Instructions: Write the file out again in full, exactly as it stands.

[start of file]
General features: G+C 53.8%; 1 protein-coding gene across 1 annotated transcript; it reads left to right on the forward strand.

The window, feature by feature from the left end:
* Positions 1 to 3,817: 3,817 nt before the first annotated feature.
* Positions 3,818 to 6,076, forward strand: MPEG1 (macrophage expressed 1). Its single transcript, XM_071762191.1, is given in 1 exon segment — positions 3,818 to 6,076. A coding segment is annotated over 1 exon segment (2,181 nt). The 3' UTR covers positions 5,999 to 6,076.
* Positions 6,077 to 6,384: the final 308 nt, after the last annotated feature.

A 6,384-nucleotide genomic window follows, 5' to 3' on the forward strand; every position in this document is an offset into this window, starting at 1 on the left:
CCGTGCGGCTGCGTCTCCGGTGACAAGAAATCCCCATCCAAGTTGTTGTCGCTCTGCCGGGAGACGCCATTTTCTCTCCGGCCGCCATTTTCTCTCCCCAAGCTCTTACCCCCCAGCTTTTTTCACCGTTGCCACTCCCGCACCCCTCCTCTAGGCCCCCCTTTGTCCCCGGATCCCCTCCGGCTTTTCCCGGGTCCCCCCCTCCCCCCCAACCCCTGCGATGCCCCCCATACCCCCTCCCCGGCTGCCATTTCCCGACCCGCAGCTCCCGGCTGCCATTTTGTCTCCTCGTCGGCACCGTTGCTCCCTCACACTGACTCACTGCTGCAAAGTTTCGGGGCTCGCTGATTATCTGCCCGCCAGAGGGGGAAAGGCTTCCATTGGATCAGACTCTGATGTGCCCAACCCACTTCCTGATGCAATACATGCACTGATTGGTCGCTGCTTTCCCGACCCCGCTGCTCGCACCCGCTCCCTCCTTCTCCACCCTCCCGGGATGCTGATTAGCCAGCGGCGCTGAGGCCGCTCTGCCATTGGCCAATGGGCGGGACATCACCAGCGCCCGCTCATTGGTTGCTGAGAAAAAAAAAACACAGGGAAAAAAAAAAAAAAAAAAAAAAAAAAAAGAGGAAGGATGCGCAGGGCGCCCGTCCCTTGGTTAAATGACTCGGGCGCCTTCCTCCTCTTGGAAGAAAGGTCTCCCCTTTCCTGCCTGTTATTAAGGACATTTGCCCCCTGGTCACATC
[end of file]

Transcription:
General features: G+C 53.8%; 1 protein-coding gene across 1 annotated transcript; it reads left to right on the forward strand.

The window, feature by feature from the left end:
* Positions 1 to 3,817: 3,817 nt before the first annotated feature.
* Positions 3,818 to 6,076, forward strand: MPEG1 (macrophage expressed 1). Its single transcript, XM_071762191.1, is given in 1 exon segment — positions 3,818 to 6,076. A coding segment is annotated over 1 exon segment (2,181 nt). The 3' UTR covers positions 5,999 to 6,076.
* Positions 6,077 to 6,384: the final 308 nt, after the last annotated feature.

A 6,384-nucleotide genomic window follows, 5' to 3' on the forward strand; every position in this document is an offset into this window, starting at 1 on the left:
CCGTGCGGCTGCGTCTCCGGTGACAAGAAATCCCCATCCAAGTTGTTGTCGCTCTGCCGGGAGACGCCATTTTCTCTCCGGCCGCCATTTTCTCTCCCCAAGCTCTTACCCCCCAGCTTTTTTCACCGTTGCCACTCCCGCACCCCTCCTCTAGGCCCCCCTTTGTCCCCGGATCCCCTCCGGCTTTTCCCGGGTCCCCCCCTCCCCCCCAACCCCTGCGATGCCCCCCATACCCCCTCCCCGGCTGCCATTTCCCGACCCGCAGCTCCCGGCTGCCATTTTGTCTCCTCGTCGGCACCGTTGCTCCCTCACACTGACTCACTGCTGCAAAGTTTCGGGGCTCGCTGATTATCTGCCCGCCAGAGGGGGAAAGGCTTCCATTGGATCAGACTCTGATGTGCCCAACCCACTTCCTGATGCAATACATGCACTGATTGGTCGCTGCTTTCCCGACCCCGCTGCTCGCACCCGCTCCCTCCTTCTCCACCCTCCCGGGATGCTGATTAGCCAGCGGCGCTGAGGCCGCTCTGCCATTGGCCAATGGGCGGGACATCACCAGCGCCCGCTCATTGGTTGCTGAGAAAAAAAAAACACAGGGAAAAAAAAAAAAAAAAAAAAAAAAAAAAGAGGAAGGATGCGCAGGGCGCCCGTCCCTTGGTTAAATGACTCGGGCGCCTTCCTCCTCTTGGAAGAAAGGTCTCCCCTTTCCTGCCTGTTATTAAGGACATTTGCCCCCTGGTCACATC